Interlinears for toma heylm
|From:||Amanda Babcock <langs@...>|
|Date:||Thursday, November 11, 1999, 21:55|
Ok, stuck at work with my customers all out of the office. What to do?
How about I provide interlinears for my three t-shirt candidates? Let me
do toma heylm first, since it's the one I submitted for the shirt.
toma ilom delye teryek arya
language 2p.sg.poss aux:conditional belong.sg.m here
Stress is on the first syllable.
Noun case is shown via prefixes and suffixes. The only noun in the above
sentence is in the nominative, so it is bare. Nouns have gender. There
is a tendency for nouns ending in vowels to be male and those ending in
consonants to be female, but apart from that, it is not marked.
There are 6 cases. Inexplicably, I can't find a genitive case. I'll have
to consult the source documents when I get home, but I think this was one
of those "interesting" design decisions ;). Affixes each have two forms,
one to attach to vowels and the other to attach to consonants.
The case affixes:
Nom. none toma elek
Acc. -u/-yu tomayu eleku
Dat. a-/ay- atoma ayelek
Instr. o-/oy- otoma oyelek
Caus. hi-/iy- hitoma iyelek
Loc. yu-/uy- yutoma uyelek
In the case of prefixes, stress remains on the first syllable of the root.
If the chart looks messy, try a fixed font with tab stops set to 8 spaces.
Pronouns are declined; "ilom" is the possessive form of the second person
singular. Between them being declined into 6 cases, some of them being
gendered, and some of them having duplar forms as well as plural, there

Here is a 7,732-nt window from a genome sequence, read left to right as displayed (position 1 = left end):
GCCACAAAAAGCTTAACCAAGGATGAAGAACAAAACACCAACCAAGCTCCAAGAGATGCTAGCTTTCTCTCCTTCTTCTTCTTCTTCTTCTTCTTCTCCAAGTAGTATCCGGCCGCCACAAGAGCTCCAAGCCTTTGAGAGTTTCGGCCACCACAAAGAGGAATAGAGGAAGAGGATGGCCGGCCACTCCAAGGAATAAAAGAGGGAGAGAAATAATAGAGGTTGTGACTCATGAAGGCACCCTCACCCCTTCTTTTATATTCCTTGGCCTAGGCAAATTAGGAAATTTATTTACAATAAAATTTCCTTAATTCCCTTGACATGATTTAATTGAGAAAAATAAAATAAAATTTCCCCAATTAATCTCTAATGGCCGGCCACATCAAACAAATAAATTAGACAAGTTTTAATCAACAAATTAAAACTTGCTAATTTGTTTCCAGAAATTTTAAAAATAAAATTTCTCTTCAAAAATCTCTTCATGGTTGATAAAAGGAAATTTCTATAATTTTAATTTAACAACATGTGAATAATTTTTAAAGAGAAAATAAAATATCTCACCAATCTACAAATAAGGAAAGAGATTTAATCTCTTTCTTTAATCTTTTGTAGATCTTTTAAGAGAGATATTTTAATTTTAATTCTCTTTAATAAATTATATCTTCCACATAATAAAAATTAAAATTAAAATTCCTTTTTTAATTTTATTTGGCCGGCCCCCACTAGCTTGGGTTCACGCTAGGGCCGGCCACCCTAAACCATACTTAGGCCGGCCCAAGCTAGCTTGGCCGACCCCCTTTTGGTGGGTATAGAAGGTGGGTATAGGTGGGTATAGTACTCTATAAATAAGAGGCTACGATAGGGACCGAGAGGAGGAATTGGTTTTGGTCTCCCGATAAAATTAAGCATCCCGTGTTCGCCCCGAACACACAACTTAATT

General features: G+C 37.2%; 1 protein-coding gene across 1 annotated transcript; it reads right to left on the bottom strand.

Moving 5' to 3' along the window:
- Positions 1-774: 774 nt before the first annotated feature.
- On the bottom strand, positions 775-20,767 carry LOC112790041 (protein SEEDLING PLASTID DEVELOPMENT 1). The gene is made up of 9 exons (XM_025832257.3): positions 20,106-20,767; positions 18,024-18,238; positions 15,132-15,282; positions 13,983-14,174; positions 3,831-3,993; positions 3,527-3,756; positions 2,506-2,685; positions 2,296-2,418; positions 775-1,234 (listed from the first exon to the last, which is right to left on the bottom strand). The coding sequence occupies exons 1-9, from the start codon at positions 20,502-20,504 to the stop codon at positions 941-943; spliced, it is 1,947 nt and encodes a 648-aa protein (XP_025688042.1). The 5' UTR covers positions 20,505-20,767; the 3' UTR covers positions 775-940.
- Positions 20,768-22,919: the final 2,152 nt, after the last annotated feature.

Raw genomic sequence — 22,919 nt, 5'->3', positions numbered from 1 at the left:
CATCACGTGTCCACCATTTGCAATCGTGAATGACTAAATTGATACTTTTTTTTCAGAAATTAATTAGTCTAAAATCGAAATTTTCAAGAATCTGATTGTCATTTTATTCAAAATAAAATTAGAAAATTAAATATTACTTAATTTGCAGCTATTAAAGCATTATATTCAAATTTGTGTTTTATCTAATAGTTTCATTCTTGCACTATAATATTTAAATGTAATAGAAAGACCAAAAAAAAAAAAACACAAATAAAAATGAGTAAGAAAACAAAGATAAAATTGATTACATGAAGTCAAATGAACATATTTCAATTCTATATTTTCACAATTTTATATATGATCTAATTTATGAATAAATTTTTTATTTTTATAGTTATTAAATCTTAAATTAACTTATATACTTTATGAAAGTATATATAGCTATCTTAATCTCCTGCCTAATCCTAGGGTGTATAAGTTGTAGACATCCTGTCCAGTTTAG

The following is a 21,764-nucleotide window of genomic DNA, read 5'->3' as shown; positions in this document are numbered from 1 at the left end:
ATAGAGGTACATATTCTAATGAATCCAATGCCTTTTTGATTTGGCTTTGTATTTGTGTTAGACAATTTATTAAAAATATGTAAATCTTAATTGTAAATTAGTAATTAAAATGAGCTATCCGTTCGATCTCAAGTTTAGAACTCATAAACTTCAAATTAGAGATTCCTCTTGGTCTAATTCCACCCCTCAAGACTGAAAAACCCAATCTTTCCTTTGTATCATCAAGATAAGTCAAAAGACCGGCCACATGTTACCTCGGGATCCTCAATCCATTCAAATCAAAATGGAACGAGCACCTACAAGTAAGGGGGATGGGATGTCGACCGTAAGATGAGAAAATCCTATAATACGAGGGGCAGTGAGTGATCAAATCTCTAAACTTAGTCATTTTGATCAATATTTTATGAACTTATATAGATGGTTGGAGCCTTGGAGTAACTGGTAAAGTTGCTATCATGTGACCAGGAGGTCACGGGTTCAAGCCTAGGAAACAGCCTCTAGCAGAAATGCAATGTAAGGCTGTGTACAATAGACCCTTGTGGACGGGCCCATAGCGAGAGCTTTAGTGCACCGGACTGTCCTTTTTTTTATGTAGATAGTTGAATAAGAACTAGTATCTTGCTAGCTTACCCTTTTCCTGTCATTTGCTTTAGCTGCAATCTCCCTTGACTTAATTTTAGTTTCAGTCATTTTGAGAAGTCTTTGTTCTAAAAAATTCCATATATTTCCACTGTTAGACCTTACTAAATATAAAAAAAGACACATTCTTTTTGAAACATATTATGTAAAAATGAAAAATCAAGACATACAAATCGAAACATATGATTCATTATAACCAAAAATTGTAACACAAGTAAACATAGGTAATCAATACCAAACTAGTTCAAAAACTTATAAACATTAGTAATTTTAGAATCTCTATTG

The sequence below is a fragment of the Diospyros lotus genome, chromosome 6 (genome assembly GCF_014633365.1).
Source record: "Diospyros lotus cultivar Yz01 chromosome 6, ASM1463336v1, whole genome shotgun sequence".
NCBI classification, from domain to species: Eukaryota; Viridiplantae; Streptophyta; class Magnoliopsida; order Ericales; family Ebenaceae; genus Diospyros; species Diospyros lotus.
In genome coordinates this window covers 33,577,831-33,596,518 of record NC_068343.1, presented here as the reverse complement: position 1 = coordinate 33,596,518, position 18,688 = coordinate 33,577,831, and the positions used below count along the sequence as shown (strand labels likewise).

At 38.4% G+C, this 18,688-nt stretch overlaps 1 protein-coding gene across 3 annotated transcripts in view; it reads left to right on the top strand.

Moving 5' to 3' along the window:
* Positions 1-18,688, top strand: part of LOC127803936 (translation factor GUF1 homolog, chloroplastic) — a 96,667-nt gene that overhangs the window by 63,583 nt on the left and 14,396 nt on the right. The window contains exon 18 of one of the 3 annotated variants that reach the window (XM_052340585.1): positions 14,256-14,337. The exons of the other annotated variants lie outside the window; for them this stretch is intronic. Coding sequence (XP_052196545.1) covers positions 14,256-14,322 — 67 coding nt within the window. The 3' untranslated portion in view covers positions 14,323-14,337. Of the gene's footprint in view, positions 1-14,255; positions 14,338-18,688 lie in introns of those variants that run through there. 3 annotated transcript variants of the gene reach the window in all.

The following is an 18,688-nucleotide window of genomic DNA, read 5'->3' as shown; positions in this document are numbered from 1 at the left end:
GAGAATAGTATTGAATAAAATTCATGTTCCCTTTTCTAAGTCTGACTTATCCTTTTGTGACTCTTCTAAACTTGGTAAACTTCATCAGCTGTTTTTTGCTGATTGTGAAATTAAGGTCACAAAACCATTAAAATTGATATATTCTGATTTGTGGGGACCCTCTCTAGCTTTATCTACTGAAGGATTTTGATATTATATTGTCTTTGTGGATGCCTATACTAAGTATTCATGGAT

are 46, and they are all irregular! Plus, they have 6 cases, but they're
a completely different set than the nouns (oh dear). Pronomial cases are
nominative, accusative, possessive, dative, ablative, and reflexive - I'm
not even sure that's a case.
Verbs agree in gender and number with the subject, much like
the past tense in Russian. The verb "to belong" has the following forms:
teral to belong
terot belongs (f)
teryek belongs (m)
??? belong (pl) *my notes are at home!
There is another pattern for verbs:
dimitet to walk
dimitil walks (f)
dimityok walks (m)
dimitrai walk (pl)
Every verb belongs to one of these two patterns. Which belongs to which
is a matter of memorization, but due to the different forms of the
infinitive it is not difficult to remember.
The copula, "ey", does not decline or take auxiliaries. I now find this
annoying. I sense a grammar reform coming on...
Now, as for tense, mood, and aspect of verbs, it uses the three-modifier
system that I picked up from an article on Creole grammars.
seta "anterior" tense
delye conditional mood
dava non-punctual aspect
eff dimitil: I walk
eff seta dimitil: I walked
eff seta delye dimitil: I wanted to walk or would have walked or was about
to walk; I was going to walk
eff seta dava dimitil: I was walking or I used to walk
eff seta delye dava dimitil: I would have been walking or was going to
eff delye dimitil: I want to walk, would walk, am going to walk
eff delye dava dimitil: I want to/would/am going to be walking/to
eff dava dimitil: I am walking or I habitually walk
There are some auxiliaries which work with "delye" to convey things like
"should", "what if...", "can" etc. I don't like this either. It's way
too English-ey. I'll have to come up with some paraphrases instead.
That leaves "arya", "here". It's an adverb. Adverbs in toma heylm don't
decline or take particles. Do adverbs in natlangs ever inflect?
About the only thing I haven't covered is the number system. It seems to
be a mixed base-5 and base-10 system. The base-5 stuff gives fun numbers
like "lesyet: 390,625".
As you might have guessed, I made this language a long time ago. Trying
to explain it has been fun! It did take longer than I expected, though.
Interlinears for the other two languages will have to wait for another